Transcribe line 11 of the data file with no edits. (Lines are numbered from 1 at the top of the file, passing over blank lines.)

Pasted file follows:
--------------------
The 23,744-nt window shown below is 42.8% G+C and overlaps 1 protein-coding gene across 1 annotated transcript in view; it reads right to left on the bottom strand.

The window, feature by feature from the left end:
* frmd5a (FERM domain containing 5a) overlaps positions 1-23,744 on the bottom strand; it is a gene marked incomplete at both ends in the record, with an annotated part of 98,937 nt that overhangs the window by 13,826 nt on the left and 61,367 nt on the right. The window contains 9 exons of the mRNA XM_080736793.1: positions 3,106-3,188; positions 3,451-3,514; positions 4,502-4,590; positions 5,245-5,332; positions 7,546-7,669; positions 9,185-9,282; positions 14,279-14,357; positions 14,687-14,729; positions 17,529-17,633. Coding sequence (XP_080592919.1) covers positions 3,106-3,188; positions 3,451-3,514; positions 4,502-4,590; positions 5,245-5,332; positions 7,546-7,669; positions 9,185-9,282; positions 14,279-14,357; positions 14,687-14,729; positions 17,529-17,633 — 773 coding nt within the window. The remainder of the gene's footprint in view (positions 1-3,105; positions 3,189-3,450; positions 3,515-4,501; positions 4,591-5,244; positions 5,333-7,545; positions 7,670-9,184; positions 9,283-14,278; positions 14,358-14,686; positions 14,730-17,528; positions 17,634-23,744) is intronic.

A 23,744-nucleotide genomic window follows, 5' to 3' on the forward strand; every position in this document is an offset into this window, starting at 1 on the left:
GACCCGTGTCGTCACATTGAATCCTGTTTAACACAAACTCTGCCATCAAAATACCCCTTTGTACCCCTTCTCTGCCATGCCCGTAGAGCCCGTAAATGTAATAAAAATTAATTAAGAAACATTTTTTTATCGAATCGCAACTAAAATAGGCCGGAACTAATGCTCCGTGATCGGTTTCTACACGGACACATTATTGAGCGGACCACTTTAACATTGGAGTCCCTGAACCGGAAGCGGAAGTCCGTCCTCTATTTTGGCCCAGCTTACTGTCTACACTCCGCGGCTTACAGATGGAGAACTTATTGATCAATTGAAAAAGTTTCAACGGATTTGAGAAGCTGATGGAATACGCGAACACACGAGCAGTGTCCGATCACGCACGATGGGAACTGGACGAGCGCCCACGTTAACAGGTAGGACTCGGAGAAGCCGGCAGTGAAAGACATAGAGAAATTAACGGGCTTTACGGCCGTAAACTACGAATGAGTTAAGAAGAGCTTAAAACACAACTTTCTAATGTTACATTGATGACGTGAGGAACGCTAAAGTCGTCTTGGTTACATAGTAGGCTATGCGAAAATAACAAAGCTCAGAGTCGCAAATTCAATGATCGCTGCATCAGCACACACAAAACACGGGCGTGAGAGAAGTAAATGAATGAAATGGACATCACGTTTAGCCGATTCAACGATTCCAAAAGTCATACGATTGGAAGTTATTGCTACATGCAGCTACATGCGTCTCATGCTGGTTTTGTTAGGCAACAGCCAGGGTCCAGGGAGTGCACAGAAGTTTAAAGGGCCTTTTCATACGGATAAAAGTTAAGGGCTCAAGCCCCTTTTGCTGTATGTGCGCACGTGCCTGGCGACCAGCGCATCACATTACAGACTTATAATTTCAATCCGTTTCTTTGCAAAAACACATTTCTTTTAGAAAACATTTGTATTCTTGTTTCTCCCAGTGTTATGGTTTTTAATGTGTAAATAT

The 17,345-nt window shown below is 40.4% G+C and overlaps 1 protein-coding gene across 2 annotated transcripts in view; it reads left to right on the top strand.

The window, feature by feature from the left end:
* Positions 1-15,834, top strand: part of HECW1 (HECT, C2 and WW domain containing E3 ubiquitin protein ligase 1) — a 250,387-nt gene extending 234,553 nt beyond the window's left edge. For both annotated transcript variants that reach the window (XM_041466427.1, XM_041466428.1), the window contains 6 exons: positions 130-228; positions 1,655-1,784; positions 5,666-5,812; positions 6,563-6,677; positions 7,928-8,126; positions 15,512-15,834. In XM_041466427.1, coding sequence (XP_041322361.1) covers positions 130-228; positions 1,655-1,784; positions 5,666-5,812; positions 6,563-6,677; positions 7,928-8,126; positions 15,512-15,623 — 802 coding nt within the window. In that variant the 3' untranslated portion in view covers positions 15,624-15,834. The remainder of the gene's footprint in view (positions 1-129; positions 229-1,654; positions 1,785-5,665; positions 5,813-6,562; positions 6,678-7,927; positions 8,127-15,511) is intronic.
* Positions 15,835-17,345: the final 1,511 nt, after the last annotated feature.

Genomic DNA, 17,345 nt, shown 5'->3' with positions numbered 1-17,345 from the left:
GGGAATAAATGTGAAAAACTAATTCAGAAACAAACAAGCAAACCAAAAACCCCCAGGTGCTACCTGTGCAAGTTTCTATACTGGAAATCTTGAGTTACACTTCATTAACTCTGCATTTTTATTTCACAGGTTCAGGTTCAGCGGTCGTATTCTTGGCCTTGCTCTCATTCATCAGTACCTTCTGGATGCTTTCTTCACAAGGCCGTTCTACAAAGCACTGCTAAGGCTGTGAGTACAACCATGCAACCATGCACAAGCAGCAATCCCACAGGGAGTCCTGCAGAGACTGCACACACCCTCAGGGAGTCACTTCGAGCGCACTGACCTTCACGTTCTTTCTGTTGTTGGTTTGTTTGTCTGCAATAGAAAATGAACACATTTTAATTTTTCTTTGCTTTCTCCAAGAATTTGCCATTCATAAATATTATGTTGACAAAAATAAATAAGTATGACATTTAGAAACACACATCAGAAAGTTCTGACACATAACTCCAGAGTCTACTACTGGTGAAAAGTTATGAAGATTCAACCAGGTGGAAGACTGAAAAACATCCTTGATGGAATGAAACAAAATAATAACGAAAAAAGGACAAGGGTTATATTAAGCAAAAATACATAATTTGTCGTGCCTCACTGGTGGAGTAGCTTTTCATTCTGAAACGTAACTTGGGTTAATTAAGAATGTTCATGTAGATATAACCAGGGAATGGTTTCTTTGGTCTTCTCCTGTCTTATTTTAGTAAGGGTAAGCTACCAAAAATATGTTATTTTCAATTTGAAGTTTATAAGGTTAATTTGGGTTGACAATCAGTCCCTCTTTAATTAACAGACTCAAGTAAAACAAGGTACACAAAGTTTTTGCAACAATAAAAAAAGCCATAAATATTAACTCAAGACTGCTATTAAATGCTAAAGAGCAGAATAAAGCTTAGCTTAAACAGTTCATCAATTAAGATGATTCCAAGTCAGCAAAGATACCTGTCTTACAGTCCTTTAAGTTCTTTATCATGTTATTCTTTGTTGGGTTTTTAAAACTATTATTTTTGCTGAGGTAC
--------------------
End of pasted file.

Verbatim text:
GGGAATAAATGTGAAAAACTAATTCAGAAACAAACAAGCAAACCAAAAACCCCCAGGTGCTACCTGTGCAAGTTTCTATACTGGAAATCTTGAGTTACACTTCATTAACTCTGCATTTTTATTTCACAGGTTCAGGTTCAGCGGTCGTATTCTTGGCCTTGCTCTCATTCATCAGTACCTTCTGGATGCTTTCTTCACAAGGCCGTTCTACAAAGCACTGCTAAGGCTGTGAGTACAACCATGCAACCATGCACAAGCAGCAATCCCACAGGGAGTCCTGCAGAGACTGCACACACCCTCAGGGAGTCACTTCGAGCGCACTGACCTTCACGTTCTTTCTGTTGTTGGTTTGTTTGTCTGCAATAGAAAATGAACACATTTTAATTTTTCTTTGCTTTCTCCAAGAATTTGCCATTCATAAATATTATGTTGACAAAAATAAATAAGTATGACATTTAGAAACACACATCAGAAAGTTCTGACACATAACTCCAGAGTCTACTACTGGTGAAAAGTTATGAAGATTCAACCAGGTGGAAGACTGAAAAACATCCTTGATGGAATGAAACAAAATAATAACGAAAAAAGGACAAGGGTTATATTAAGCAAAAATACATAATTTGTCGTGCCTCACTGGTGGAGTAGCTTTTCATTCTGAAACGTAACTTGGGTTAATTAAGAATGTTCATGTAGATATAACCAGGGAATGGTTTCTTTGGTCTTCTCCTGTCTTATTTTAGTAAGGGTAAGCTACCAAAAATATGTTATTTTCAATTTGAAGTTTATAAGGTTAATTTGGGTTGACAATCAGTCCCTCTTTAATTAACAGACTCAAGTAAAACAAGGTACACAAAGTTTTTGCAACAATAAAAAAAGCCATAAATATTAACTCAAGACTGCTATTAAATGCTAAAGAGCAGAATAAAGCTTAGCTTAAACAGTTCATCAATTAAGATGATTCCAAGTCAGCAAAGATACCTGTCTTACAGTCCTTTAAGTTCTTTATCATGTTATTCTTTGTTGGGTTTTTAAAACTATTATTTTTGCTGAGGTAC